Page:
Would it be possible to include a text transcription for those of us that have visual impairments that make it difficult to read text in an image? It would also make the text searchable. – Thunderforge Nov 27 '18 at 20:00
  • 1
    To expand on @AlexB.'s comment, de Vaan's explanation of the putative semantic link is this: "If *duenelo- meant 'quite good, quite brave', its use in the context of war (bella acta, bella gesta) could be understood as a euphemism, ultimately yielding a meaning 'action of valour, war' for the noun bellum". To me this sounds rather strained, especially given that de Vaan himself says of bellus (s.v. bonus) that it "was originally used to refer to women and children; it was applied to men only ironically". – TKR Nov 28 '18 at 5:21
  • 1
    @AlexB. I understand the argument perfectly well -- it just strikes me as farfetched. – TKR Nov 28 '18 at 19:45
  • 1
    @AlexB. Certainly. It's always hard to know how to evaluate such things. – TKR Nov 28 '18 at 20:53
  • 2
    An English translation would be appreciated for those of us who don't speak German; I'd translate it myself but I'm afraid I'd miss a nuance. – Draconis Nov 29 '18 at 18:29
-2

The logic is sound: du = du, and duellum - du = ellum, much in the same way that du = du, and duonus - du = onus. Now in both cases where b = d, the results are the same: bonus and bellum.

Let's not ignore the consistency of the 'goodness of war' being implied in the etymology of both words.

reference: https://en.wikipedia.org/wiki/History_of_Latin

Initial *dw- (attested in Old Latin as du-) becomes b-, thus compensating for the dearth of words beginning with *b in PIE:

Some of the information contained in this post requires additional references. Please edit to add citations to reliable sources that support the assertions made here. Unsourced material may be disputed or deleted.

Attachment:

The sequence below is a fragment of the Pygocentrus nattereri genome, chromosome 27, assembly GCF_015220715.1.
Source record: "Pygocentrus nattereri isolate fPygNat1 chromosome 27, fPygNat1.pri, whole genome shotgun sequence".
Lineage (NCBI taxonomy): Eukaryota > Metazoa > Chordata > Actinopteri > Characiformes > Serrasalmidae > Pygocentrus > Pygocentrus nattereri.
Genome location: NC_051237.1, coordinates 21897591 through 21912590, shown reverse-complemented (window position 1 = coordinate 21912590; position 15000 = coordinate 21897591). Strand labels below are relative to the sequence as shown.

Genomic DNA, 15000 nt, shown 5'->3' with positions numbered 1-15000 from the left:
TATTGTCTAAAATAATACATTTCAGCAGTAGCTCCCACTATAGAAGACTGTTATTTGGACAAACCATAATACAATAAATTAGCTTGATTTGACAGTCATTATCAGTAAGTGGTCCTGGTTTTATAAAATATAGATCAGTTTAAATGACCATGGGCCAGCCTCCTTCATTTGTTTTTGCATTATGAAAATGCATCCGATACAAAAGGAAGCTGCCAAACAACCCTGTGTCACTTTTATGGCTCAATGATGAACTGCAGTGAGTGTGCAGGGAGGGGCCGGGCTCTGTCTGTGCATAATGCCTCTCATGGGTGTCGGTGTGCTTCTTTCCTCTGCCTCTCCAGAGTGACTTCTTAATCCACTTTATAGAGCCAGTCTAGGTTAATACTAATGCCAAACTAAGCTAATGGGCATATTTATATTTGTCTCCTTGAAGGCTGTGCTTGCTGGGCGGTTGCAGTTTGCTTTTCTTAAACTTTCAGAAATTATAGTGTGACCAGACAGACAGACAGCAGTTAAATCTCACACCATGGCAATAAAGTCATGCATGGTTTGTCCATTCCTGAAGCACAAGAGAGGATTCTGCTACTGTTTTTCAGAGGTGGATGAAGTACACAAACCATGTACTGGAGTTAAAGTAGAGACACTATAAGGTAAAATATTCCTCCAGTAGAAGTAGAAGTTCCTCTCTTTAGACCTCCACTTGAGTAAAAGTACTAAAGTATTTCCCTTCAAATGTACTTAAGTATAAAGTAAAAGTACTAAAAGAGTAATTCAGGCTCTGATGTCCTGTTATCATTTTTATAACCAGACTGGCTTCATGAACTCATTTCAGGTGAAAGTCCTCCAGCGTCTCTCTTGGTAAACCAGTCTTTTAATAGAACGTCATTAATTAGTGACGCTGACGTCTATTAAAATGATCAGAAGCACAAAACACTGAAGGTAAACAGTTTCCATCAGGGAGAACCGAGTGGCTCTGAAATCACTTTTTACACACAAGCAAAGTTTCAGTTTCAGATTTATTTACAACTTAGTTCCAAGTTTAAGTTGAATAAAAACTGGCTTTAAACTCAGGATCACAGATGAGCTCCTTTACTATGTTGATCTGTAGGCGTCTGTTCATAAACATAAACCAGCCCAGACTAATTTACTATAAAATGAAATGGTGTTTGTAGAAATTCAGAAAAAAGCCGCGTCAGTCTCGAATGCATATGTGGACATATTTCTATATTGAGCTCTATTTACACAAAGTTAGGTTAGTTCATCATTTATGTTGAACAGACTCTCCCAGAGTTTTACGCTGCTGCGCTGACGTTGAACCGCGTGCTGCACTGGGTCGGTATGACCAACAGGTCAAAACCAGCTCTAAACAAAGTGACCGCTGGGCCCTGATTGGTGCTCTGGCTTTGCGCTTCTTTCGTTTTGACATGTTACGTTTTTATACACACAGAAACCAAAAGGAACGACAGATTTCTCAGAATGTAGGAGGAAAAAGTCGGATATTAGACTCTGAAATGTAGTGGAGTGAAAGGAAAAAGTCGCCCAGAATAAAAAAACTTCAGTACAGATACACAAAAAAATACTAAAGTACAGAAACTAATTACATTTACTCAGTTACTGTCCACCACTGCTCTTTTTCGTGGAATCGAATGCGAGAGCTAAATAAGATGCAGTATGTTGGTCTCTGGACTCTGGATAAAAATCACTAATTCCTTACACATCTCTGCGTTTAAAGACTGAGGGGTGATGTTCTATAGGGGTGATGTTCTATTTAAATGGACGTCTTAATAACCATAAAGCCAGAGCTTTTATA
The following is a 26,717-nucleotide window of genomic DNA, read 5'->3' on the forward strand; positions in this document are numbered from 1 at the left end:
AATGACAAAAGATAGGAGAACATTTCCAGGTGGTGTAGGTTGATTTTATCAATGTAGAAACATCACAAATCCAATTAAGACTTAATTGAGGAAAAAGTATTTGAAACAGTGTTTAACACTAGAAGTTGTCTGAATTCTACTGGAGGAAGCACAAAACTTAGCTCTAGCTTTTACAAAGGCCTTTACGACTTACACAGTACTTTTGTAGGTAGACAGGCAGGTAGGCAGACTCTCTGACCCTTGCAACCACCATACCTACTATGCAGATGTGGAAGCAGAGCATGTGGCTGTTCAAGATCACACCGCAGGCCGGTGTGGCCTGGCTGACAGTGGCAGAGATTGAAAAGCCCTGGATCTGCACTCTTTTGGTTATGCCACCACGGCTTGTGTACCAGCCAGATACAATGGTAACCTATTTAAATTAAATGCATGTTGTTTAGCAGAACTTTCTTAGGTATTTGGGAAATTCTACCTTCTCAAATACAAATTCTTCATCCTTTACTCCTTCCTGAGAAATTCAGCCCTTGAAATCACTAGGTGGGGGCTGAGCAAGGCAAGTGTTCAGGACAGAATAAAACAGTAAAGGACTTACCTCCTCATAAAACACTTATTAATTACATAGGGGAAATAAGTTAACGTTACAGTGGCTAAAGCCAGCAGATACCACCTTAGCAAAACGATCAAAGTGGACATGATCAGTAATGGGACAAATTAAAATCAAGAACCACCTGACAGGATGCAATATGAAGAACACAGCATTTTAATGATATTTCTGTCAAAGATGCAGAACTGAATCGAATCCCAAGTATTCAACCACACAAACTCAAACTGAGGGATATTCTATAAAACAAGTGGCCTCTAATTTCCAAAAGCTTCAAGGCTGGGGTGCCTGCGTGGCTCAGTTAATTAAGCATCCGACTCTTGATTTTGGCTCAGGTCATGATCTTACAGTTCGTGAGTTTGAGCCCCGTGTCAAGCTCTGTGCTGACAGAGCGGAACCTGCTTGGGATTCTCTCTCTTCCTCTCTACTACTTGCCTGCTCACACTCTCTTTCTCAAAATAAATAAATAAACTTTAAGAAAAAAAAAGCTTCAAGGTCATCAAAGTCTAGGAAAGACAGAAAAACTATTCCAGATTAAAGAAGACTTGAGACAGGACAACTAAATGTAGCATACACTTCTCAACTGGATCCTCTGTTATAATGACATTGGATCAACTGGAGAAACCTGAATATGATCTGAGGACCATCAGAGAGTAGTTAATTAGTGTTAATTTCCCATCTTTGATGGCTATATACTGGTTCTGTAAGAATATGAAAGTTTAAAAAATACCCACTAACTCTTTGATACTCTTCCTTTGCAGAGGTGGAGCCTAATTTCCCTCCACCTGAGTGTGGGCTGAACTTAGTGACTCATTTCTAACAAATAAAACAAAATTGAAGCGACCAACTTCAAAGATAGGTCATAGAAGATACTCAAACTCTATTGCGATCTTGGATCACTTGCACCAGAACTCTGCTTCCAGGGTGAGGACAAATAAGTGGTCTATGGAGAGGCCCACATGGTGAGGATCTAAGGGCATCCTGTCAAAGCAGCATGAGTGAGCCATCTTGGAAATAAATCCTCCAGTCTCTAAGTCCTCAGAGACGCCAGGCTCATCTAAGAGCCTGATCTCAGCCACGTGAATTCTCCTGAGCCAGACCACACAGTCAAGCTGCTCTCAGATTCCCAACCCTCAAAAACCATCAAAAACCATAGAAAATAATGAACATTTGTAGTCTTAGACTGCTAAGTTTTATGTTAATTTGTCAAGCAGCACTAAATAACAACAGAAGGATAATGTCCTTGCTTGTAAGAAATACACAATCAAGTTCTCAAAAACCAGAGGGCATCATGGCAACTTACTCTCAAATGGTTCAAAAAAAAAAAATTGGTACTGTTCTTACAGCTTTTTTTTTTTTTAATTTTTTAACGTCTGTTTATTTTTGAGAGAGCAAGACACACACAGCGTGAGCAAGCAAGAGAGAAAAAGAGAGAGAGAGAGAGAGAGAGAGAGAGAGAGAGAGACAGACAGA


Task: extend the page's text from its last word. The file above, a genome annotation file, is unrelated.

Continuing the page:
• 3
    bellum/duellum "war" is cognate with Greek duh "agony", while bellus "beautiful" comes from an old diminutive of bonus/duenos. They're not related. And a single word's analogy isn't a solid argument: as Brian pointed out, bos "cow" ≠ duos "two". – Draconis Nov 28 '18 at 2:32
  • 8
    This is a little silly: the unstated premise is that, "If a subset of letters behaves in a certain way for one word, it behaves in the same way for all words." Considering that optumus is a variant spelling of optimus, you would need to claim that all i's in Latin can be replaced by u's. It's a clear reductio ad absurdum. – brianpck Nov 28 '18 at 2:57
  • 2
    @Draconis why do you think that bellum (OL duellum) and bonus (OL duenos) are not related? – Alex B. Nov 28 '18 at 3:48
  • 2
    @AlexB. The etymology I've heard is that duellum is from PIE *d-h₂w "destroy" (> AGrk δύη "agony") while duenos is from PIE *d-w "revere" (> Lat beāre "bless"). But I wouldn't be surprised if de Vaan has something newer/more accurate. – Draconis Nov 28 '18 at 4:37
  • 1
    Comments are not meant for extended discussion. Octavian, your conclusions were challenged, and the best response is to back up your answer by editing to add sources. For a free discussion environment, consider our chat. In case something seems out of order or there are questions, anything related to the functions of this site should be taken to our meta. – Joonas Ilmavirta Nov 29 '18 at 9:25

Your Answer

By clicking “Post Your Answer”, you agree to our terms of service, privacy policy and cookie policy

Not the answer you're looking for? Browse other questions tagged or ask your own question.